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Designer vs. Developer: what do they do?

Eboreime Rhoda
A nerdy front-end developer | I share what I know & learn - HTML | CSS | JavaScript | React | UI/UX design | CS undergraduate …
・4 min read

Most people know this already, but for most beginners, these terms are often confusing. For someone new to web development, there is a need to understand what the roles of a developer and designer are so that it will be easy to decide whether to learn how to be a developer, or how to be a designer. In this article, I'm going to explain as much as I can who a developer and a designer is, their differences and where they overlap.

Who is a designer and who is a developer?
A designer or web designer, is an IT professional that works on the appearance, layout, and in some cases content of a website. On the other hand, a developer or web developer, is an individual who is responsible for bringing the designer's work to life by using various programming languages to develop the product. Let's dive a little deeper into their differences. But first, I'll explain the phases of building a project so that you can clearly see the differences between these two sets of people.


Planning phase

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The first phase of building any project is the planning phase. It is the first and most important. This is when you decide and map the entire project. Also, at this stage, you interact with your clients to decide what their goal is and what they want. You should also ask yourself some important questions like, how should the product look?; how should the product feel?; or what should it do?.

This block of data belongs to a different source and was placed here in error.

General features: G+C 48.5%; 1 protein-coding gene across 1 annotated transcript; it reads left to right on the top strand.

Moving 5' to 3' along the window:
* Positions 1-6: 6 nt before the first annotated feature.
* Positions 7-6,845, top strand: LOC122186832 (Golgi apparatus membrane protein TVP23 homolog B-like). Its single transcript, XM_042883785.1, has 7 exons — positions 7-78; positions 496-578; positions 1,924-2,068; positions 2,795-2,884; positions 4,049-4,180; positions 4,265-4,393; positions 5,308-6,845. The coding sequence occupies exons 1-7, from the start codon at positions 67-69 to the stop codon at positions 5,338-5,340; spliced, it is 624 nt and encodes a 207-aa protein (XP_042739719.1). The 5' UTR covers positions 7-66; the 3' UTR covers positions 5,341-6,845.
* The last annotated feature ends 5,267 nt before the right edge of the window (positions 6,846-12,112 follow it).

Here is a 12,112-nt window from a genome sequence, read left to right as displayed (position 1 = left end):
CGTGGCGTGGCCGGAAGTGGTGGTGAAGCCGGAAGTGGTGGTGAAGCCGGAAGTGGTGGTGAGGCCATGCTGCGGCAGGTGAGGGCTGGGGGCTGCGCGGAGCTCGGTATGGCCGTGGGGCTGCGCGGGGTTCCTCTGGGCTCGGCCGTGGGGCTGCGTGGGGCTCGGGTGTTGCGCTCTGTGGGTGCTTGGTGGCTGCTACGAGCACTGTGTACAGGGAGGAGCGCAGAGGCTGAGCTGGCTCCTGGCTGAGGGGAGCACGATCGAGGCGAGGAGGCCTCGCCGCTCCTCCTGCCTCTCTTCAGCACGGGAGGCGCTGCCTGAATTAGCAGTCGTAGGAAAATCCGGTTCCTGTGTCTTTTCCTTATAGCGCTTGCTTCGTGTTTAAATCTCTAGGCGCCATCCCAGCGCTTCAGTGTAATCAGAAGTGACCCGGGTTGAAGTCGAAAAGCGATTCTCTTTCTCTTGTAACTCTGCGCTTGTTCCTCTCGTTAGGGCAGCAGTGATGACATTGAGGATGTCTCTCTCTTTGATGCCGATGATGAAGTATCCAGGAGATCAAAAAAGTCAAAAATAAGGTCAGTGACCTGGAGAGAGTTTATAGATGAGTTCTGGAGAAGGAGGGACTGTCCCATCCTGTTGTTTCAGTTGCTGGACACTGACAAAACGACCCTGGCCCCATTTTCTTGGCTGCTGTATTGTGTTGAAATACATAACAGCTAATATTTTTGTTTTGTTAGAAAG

Design phase

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From the planning phase, we go into the design phase. At this point, you've gathered information about what your client wants and the expectation of the user. You should already have a visual representation of how the product will look and what the users will see. You then take the information from the planning phase and make it a reality by creating or designing the site structure, mobile structure, appearance and layout of the product.

Development phase

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The development phase is where the designer's work is implemented with various programming languages. In this phase, you use all the assets and information that have been gathered from the design phase and try to implement it into a live website or mobile app.

Launch phase

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Once the product has been developed, we can now talk about launching it. That is putting it on a server or hosting it. In this phase, you deliver your product to the users. After the product has been launched, there may be some design tweaks and testing of the product to make sure it works properly. Once you've launched your product, it doesn't end there, there is another phase which is the post-launch phase.

Post-launch phase

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In this phase, you will have to monitor how the users use the product to see if there are any issues or bug fixes that need to be addressed. More testing is done based on how the users interact with the product, like, how they navigate through the site, why they are not clicking on a button, and so on.